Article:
However the movement and decision making of the Swedes proved to be far too tough for UCD to handle and along with a number of costly penalties by the UCD team including off-sides, cross checks and slashes we often found ourselves defending with a 'man down'. In Lacrosse a foul can result in a player being sent off for 30 seconds, 1 minute, 2 minutes and up to 3 minutes depending on the seriousness of the foul. With these fouls making us have less control in defence and being more susceptible to quick counter attacks UCD found itself being penned into its own half more and more, leaving the defense increasingly unable to protect the goal. Taking all this into account our unflattering result of 16-2 is more understandable.

That night, bruised and extremely tired we headed back to our hostel looking at what we needed to improve on. We had another 7am start the next day and on an equally freezing morning as the first day headed to the pitch for our last game. Our opponents were Waulcountian Blues, the Southern England Premiership champions,, also the hosts of the annual lacrosse tournament Bluesfest just outside London.

This team was a mixture of senior and younger players, but also had a few quality English and Welsh internationals, and former American NCAA college players. This team had a large amount of strong shooters who were able to take shots from a far distance and were also very fast in taking shots from the crease (the area right in front of the goal) and so caused UCD a lot of problems in the early phase of the match throughout the match Blues made great use of possession and much like Farsta had great compatibility with each other as they consistently passed the ball without error to great effect. At the start of the last quarter the scores were 15-2, however as the game went on and the pitch thawed UCD were able to settle the ball on attack and make smart decisions which leaded to UCD winning the last quarter once again,  with the scores at 16-7 by the last whistle.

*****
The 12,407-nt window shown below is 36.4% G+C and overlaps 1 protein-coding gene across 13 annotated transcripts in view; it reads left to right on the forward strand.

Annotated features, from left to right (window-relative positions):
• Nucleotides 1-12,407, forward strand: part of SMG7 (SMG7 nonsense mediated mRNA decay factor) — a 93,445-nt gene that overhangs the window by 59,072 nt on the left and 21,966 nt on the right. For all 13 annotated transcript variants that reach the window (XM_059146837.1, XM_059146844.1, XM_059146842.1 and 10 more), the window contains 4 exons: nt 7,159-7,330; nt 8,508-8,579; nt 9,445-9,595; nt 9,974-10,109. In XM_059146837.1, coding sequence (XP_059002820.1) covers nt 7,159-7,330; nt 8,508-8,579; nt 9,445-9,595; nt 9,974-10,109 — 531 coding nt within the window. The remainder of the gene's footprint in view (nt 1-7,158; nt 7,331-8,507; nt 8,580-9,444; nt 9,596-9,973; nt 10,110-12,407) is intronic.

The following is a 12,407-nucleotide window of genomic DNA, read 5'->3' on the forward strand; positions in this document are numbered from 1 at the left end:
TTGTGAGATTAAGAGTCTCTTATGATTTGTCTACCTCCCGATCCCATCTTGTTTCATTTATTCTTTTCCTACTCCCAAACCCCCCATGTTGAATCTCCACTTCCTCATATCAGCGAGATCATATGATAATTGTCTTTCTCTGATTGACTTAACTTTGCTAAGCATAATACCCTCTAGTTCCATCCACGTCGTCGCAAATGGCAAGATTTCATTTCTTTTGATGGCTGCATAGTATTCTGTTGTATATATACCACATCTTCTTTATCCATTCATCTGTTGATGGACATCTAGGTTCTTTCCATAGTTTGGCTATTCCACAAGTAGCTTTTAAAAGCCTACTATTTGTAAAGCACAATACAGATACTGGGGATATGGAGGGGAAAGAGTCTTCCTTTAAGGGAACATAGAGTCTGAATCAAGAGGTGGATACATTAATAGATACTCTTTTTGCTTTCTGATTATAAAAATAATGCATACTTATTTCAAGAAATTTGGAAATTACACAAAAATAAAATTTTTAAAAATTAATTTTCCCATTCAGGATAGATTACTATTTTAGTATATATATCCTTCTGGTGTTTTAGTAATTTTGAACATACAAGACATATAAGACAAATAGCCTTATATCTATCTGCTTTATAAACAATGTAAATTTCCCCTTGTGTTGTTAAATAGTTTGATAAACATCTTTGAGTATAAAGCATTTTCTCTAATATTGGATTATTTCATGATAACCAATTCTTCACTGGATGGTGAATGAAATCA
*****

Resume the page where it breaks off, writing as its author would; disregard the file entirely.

Later that day the last match was played between Farsta and Hamburg, with Farsta proving too strong for a youthful Hamburg side and ultimately winning the European Club Championship. However the Irish team did receive some recognition for the efforts of Paddy O’ Leary, who won tournament MVP for his efforts in UCD’s attack. The European Club Championships proved to be a great learning experience for many of UCD’s current squad who will be able to take this experience into the Ireland national team trials which are happening on this coming weekend 28th-30th of October.

The results of the ECC can be understood as the Irish Lacrosse League is far smaller than the English, German and Swedish national leagues respectively.With this in mind Ireland Lacrosse are working round the clock to try and improve the level of lacrosse in the country by introducing the game to as many new players as possible. This effort is starting to reap dividends, as new clubs are taking off around the country at a rapid pace, thus making the ILL more competitive and providing the national team with more players to compete internationally.

This is why anybody who is interested in sport and wants to try something different and make new friends should definitely take a look at joining UCD’s Lacrosse team; the sport is also available in National University of Ireland Galway and there is a Dublin team that is available for anybody to join which trains in Sandymount every week Lastly I would like to thank Ireland Lacrosse and University College Dublin whose financial assistance proved to be an important factor in sending an Irish team to compete at this tournament.
To find more about lacrosse in UCD & Ireland, check out and the respective Facebook pages, and

UCD Lacrosse Team
Top Row: L-R Matt Faubion, Kevin Quinn (Moffat), Gerard Harris, Richard Blanc (Dexter), Aidan Marshall, Dara Mc Creary, Tadhg Bolger, Andrew Murphy (Fez), Martin Scanlon (Bonagee) Michael Kennedy, Sean O'Shaughnessy, Sean Bodie (UCD Lacrosse Coach). Bottom Row: L-R John O' Connor, Cillian Murphy, Paddy O'Leary, Mark Colgan, Andy Sloane, Chris O'Reilly.